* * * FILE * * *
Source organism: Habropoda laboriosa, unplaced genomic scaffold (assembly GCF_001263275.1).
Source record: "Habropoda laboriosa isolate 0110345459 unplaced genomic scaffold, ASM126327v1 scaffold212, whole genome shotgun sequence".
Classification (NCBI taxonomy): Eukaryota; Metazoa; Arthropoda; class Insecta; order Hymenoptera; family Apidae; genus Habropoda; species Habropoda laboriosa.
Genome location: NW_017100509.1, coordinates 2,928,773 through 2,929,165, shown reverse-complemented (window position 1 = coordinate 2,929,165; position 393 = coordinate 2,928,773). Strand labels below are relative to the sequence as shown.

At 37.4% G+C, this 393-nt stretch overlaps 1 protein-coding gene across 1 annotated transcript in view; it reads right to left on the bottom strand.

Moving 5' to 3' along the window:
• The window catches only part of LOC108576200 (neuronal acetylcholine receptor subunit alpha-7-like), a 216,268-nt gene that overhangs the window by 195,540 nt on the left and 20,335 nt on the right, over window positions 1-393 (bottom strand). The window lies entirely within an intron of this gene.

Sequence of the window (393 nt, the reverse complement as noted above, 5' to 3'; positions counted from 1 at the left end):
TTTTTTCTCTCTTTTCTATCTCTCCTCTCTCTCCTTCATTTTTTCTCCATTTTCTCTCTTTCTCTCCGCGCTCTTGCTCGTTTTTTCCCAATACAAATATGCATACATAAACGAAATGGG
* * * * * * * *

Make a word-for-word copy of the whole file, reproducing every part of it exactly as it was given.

Source organism: Habropoda laboriosa, unplaced genomic scaffold (assembly GCF_001263275.1).
Source record: "Habropoda laboriosa isolate 0110345459 unplaced genomic scaffold, ASM126327v1 scaffold212, whole genome shotgun sequence".
Classification (NCBI taxonomy): Eukaryota; Metazoa; Arthropoda; class Insecta; order Hymenoptera; family Apidae; genus Habropoda; species Habropoda laboriosa.
Genome location: NW_017100509.1, coordinates 2,928,773 through 2,929,165, shown reverse-complemented (window position 1 = coordinate 2,929,165; position 393 = coordinate 2,928,773). Strand labels below are relative to the sequence as shown.

At 37.4% G+C, this 393-nt stretch overlaps 1 protein-coding gene across 1 annotated transcript in view; it reads right to left on the bottom strand.

Moving 5' to 3' along the window:
• The window catches only part of LOC108576200 (neuronal acetylcholine receptor subunit alpha-7-like), a 216,268-nt gene that overhangs the window by 195,540 nt on the left and 20,335 nt on the right, over window positions 1-393 (bottom strand). The window lies entirely within an intron of this gene.

Sequence of the window (393 nt, the reverse complement as noted above, 5' to 3'; positions counted from 1 at the left end):
TTTTTTCTCTCTTTTCTATCTCTCCTCTCTCTCCTTCATTTTTTCTCCATTTTCTCTCTTTCTCTCCGCGCTCTTGCTCGTTTTTTCCCAATACAAATATGCATACATAAACGAAATGGG